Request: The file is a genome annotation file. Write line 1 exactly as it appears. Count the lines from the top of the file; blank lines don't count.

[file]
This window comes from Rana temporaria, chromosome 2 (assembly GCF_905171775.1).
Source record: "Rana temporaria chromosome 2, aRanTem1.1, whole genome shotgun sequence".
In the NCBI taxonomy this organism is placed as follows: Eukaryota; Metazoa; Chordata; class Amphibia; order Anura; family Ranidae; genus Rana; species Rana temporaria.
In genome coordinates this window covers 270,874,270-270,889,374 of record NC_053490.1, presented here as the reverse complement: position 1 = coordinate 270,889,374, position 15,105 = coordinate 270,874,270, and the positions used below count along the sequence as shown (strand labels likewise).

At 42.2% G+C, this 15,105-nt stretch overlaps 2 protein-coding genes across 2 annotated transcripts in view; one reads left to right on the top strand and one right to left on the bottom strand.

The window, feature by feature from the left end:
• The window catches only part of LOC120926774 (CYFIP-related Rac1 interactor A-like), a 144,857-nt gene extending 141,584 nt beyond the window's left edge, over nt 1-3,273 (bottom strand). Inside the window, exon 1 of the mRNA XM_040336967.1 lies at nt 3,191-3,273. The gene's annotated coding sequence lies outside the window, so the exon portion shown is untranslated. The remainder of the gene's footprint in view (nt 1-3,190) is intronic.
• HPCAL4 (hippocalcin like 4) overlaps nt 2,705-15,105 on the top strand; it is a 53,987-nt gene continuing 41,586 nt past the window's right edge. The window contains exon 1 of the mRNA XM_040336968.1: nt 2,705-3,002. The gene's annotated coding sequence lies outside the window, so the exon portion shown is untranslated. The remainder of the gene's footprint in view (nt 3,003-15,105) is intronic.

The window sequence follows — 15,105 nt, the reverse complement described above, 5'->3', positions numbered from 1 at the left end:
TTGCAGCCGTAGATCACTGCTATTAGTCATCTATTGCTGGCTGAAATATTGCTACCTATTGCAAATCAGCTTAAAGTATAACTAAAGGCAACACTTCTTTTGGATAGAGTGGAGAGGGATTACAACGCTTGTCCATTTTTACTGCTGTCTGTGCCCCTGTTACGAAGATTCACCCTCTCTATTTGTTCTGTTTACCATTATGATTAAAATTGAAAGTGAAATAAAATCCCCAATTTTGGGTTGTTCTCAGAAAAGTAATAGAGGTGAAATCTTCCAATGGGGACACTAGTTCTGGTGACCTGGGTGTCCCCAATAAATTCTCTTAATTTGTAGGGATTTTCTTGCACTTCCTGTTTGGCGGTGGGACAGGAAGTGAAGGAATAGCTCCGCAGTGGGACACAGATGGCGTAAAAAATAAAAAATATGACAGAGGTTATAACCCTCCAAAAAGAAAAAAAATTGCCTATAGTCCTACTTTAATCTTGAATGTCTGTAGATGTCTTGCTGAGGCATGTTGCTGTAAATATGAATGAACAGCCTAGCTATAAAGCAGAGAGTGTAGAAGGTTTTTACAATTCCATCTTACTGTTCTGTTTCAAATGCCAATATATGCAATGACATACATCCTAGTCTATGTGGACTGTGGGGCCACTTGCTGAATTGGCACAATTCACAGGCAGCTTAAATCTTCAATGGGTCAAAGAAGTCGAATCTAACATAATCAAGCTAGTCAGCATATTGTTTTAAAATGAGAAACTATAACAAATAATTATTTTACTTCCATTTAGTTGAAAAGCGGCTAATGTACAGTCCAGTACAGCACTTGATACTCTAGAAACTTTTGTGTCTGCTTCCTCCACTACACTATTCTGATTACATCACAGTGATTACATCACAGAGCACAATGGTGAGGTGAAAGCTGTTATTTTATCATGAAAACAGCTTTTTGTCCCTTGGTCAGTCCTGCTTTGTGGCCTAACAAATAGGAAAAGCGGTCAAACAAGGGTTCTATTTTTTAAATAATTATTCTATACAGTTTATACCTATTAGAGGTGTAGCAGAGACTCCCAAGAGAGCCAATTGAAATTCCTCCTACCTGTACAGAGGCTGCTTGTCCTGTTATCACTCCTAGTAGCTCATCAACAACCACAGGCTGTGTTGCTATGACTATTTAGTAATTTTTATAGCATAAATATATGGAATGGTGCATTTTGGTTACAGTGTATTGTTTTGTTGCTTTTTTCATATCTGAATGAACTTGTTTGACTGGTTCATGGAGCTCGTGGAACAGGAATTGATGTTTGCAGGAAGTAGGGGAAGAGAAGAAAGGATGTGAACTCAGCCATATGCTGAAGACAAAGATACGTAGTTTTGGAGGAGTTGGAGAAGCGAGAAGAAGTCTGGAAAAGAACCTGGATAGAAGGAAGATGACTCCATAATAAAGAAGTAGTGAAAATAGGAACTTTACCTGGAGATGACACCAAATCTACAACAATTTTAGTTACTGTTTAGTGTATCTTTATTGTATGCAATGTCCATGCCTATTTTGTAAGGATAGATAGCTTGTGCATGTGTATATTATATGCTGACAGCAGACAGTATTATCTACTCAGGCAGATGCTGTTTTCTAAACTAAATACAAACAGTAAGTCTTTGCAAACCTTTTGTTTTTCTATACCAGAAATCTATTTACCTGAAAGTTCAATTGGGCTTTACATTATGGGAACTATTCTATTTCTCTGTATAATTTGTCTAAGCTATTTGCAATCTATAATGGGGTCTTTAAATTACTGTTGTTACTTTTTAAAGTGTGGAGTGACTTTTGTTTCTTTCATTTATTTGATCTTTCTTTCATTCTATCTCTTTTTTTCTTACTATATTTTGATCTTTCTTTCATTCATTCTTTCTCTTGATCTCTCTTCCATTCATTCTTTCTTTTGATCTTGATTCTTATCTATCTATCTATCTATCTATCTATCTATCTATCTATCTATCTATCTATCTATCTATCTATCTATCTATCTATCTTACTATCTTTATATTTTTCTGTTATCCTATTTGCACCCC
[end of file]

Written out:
This window comes from Rana temporaria, chromosome 2 (assembly GCF_905171775.1).